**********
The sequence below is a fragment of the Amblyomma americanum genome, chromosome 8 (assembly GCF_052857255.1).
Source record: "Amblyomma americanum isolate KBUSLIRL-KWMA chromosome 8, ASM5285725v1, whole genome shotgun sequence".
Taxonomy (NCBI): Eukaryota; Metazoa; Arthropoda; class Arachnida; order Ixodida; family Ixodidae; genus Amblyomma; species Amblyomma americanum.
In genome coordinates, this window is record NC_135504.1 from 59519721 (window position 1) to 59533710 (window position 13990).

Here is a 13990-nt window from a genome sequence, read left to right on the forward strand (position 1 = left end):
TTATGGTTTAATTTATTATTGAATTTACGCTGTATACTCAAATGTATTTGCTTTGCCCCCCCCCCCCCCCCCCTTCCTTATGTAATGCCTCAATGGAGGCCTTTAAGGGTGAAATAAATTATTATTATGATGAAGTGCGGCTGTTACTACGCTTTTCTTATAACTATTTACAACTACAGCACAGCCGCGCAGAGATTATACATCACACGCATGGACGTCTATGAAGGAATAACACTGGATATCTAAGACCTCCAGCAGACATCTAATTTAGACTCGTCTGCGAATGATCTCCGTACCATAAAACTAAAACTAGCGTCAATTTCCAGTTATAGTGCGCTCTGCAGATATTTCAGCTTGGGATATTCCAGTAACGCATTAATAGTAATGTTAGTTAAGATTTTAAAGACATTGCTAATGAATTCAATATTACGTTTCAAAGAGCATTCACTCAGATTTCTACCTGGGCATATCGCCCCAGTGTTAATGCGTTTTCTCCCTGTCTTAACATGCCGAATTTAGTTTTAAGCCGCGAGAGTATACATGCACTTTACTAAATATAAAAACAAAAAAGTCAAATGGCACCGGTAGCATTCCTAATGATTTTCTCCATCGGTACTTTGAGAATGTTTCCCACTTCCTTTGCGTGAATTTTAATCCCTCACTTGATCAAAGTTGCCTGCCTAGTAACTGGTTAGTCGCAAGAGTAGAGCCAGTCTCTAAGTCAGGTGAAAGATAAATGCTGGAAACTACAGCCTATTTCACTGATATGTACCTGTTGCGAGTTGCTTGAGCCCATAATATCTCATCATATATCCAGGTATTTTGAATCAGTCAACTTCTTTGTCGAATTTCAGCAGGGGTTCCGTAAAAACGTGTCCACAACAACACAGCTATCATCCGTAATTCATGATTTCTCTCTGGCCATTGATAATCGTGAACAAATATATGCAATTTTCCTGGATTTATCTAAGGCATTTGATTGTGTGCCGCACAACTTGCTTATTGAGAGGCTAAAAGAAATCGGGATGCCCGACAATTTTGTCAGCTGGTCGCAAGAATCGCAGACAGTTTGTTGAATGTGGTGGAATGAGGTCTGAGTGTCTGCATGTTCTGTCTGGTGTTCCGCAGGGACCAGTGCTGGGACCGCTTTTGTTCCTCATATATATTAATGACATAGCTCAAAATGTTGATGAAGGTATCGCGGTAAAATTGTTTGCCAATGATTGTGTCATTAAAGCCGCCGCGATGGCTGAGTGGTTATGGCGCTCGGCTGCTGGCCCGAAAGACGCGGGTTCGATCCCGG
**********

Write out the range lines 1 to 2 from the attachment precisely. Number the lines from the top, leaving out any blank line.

The sequence below is a fragment of the Amblyomma americanum genome, chromosome 8 (assembly GCF_052857255.1).
Source record: "Amblyomma americanum isolate KBUSLIRL-KWMA chromosome 8, ASM5285725v1, whole genome shotgun sequence".